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22st Annual OLC International Conference
November 16-18, 2016 | Orlando, Florida | Walt Disney World Swan/Dolphin Resort

OLC Innovate 2016 - Innovations in Blended and Online Learning
April 20-22, 2016 | New Orleans, LA | Sheraton New Orleans Hotel

Is Peer Grading a Valid Assessment Method for Massive Open Online Courses (MOOCs)?

Heng Luo (John A. Dutton e-Education Institute, Pennsylvania State University, USA)
Additional Authors
Anthony C. Robinson (John A. Dutton e-Education Institute, Pennsylvania State University, USA)
Session Information
April 11, 2014 - 11:40am
Open Education
Major Emphasis of Presentation: 
Research Study
Institutional Level: 
Universities and Four Year Institutions
Audience Level: 
Session Type: 
Information Session
San Antonio B
Session Duration: 
50 Minutes
Information Session 10

This study examines the reliability and validity of Coursera's peer grading system and investigates the perceived effects of peer grading on students' MOOC learning experience.

Extended Abstract


The recent development of MOOCs has provided instructors with exciting opportunities to teach to a massive and diverse student population through platforms such as Coursera, EdX, and Udacity. However, the large-scale participation also presents many pedagogical problems. One major problem is assessment of MOOC assignments (e.g. design projects, art works, and essays), as enrollment of a MOOC can be as large as hundreds of thousands of students thus exceeds the grading capacity of a single instructor.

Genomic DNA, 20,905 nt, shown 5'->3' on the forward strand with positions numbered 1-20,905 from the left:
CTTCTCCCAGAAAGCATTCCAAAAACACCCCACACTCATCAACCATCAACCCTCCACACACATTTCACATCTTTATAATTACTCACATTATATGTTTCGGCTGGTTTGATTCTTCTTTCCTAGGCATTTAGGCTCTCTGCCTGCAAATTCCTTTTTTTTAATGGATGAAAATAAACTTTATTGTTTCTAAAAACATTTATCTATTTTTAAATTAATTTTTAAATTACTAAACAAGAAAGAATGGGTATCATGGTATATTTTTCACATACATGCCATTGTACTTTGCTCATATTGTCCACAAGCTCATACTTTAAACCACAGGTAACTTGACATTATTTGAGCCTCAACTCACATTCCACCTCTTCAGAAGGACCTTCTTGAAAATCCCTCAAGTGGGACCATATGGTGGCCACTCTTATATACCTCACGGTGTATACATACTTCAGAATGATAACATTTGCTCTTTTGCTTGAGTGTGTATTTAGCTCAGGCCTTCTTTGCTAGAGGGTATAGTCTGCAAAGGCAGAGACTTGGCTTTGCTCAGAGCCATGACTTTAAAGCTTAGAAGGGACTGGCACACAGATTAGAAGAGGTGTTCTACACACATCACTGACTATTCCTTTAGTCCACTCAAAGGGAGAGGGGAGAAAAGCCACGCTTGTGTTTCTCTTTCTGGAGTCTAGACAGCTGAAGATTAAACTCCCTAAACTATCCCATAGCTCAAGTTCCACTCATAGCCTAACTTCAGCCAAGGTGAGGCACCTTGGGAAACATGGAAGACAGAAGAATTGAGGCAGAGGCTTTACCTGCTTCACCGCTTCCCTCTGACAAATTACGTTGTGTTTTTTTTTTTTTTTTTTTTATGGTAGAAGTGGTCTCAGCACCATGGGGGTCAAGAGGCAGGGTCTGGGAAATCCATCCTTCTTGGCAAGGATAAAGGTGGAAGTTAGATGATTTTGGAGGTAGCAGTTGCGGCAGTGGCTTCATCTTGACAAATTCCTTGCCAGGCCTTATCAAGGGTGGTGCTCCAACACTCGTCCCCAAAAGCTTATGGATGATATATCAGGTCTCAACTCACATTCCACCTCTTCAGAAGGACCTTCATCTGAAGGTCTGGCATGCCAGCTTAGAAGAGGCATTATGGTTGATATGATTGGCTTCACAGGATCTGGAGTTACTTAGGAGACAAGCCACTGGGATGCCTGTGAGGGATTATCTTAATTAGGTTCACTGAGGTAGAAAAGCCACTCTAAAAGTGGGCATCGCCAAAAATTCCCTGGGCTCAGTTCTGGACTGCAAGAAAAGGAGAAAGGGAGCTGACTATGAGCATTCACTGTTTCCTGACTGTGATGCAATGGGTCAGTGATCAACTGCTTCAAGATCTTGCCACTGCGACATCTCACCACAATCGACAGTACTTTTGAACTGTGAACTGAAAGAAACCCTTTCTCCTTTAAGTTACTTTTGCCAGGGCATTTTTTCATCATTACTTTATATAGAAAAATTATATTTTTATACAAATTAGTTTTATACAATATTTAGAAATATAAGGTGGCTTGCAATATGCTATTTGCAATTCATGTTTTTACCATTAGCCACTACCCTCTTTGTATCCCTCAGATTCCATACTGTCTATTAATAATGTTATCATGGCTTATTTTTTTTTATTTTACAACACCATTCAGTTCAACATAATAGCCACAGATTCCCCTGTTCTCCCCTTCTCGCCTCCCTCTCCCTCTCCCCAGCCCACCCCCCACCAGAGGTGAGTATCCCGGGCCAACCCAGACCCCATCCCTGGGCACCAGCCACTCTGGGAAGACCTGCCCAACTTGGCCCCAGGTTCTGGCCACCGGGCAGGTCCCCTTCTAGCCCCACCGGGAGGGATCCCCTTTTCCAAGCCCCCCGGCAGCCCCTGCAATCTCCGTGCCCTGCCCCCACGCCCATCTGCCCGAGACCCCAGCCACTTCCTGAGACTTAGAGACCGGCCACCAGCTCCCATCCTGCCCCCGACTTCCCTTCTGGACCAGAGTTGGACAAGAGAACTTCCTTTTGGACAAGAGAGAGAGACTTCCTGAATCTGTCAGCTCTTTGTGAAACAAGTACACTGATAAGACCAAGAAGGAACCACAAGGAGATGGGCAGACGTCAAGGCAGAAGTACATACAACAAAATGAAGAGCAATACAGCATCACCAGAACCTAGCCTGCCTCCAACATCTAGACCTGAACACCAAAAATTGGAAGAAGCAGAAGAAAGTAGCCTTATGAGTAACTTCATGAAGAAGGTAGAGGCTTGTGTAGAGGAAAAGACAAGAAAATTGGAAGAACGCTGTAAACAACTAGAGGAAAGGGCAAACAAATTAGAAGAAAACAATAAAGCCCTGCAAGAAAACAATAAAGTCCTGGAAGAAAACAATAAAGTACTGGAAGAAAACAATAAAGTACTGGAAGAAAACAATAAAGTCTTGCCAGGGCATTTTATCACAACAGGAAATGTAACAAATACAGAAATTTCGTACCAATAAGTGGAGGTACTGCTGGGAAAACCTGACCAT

In an attempt to solve this assessment problem, Coursera has introduced a peer grading system that guides MOOC students in using grading rubrics to evaluate and provide feedback on each other's work. However, the reliability and validity of such peer grading system have yet to be verified, and little is known regarding how the peer grading activity can affect students' MOOC learning experience. To address this research need, this study systematically investigates the peer grading results from a Coursera-based MOOC. The study findings are expected to provide empirical evidence on the reliability, validity, and perceived effects of MOOC-scale peer grading, and will inform our decisions to design, implement, and improve the existing peer grading system for future MOOCs.